Dayton's Proposed Snowbird Tax Ruffling Feathers

Updated: 02/13/2013 7:10 AM KSTP.com By: Scott Theisen

One small part of Gov. Mark Dayton's budget proposal is ruffling the feathers of a lot of snowbirds.

Dayton wants to start taxing Minnesotans who spend the winter in warmer places. The proposal sparked a colorful editorial from a Florida congressman, which was published in a Florida newspaper on Sunday.

Right now, you have to pay Minnesota income taxes if you live in the state for at least six months out of the year. Dayton wants to lower that threshold to 60 days, meaning that if you live in Minnesota for two months out of twelve, you would have to pay Minnesota income taxes.

Dayton says that would bring in $30 million in two years. The Department of Revenue said the tax would apply to dividends, interest and capital gains, and that it would be enforced like any other income tax -- through voluntary compliance.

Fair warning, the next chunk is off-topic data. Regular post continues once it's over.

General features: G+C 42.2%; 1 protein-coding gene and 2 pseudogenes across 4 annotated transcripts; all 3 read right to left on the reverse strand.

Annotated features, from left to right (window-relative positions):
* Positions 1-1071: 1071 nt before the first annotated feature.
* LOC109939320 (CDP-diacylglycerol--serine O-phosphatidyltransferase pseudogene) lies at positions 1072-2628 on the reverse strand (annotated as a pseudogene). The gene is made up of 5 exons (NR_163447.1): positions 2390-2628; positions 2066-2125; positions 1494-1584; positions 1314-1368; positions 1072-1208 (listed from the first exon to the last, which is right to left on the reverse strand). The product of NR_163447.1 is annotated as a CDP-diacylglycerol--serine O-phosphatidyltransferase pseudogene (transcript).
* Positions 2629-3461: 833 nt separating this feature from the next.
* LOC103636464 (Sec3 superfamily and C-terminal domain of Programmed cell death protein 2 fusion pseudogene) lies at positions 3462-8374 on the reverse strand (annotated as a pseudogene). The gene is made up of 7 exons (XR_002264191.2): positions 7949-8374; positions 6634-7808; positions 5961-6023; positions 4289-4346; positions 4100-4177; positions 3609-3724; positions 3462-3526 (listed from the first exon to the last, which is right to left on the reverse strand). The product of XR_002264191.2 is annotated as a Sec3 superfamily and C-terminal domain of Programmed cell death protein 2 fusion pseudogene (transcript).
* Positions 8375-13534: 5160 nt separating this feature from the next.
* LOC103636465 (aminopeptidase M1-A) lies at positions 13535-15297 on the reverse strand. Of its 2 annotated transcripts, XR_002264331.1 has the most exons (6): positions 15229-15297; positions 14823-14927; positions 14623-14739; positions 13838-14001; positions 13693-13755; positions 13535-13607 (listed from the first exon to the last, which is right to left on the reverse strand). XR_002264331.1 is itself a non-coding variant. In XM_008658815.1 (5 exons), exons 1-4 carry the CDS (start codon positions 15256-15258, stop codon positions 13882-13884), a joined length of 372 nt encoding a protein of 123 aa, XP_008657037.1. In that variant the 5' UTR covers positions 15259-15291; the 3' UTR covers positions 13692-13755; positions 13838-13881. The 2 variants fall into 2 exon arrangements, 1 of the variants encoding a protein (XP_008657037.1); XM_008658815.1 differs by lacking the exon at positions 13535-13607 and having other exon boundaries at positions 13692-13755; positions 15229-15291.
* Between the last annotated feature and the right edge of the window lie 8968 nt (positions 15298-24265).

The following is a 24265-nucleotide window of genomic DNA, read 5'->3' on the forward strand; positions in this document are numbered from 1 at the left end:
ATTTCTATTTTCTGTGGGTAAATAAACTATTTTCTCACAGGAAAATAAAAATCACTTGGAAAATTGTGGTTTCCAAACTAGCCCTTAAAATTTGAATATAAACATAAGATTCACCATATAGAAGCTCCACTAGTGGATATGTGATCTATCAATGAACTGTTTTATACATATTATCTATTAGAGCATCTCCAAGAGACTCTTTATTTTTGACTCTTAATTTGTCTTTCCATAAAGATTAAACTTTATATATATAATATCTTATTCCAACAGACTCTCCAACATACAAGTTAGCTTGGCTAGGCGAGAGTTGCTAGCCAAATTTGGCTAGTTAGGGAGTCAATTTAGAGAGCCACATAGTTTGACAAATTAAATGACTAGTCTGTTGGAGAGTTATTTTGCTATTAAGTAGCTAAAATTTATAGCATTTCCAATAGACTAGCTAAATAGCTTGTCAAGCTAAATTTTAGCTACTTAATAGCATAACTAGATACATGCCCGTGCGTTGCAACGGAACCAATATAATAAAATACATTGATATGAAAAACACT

Rep. Trey Radel, a Florida Republican, sees this proposal as an invitation to Minnesota snowbirds to move to Florida year-round because there is no income tax.

"I was upset to see that the governor was going to try and punish people who live and work and contribute to our community if they decide to go back to their home state of Minnesota," Radel said.

"They're very surprised that someone would propose something like that. These people already pay full-year property taxes even though they're only here part year. Now they want additional income taxes too. It's perceived as very unfair," said Todd Koch, an accountant whose clients include a number of Minnesota snowbirds.

Koch said this proposal has some Minnesotans thinking about moving. But he is advising his clients to wait and see what happens, because the budget proposal and the final budget are often two very different things.

A spokeswoman with the governor's office said this tax is all about fairness. She said if people live in Minnesota for even part of the year, they benefit from state services, so they should pay taxes to support them.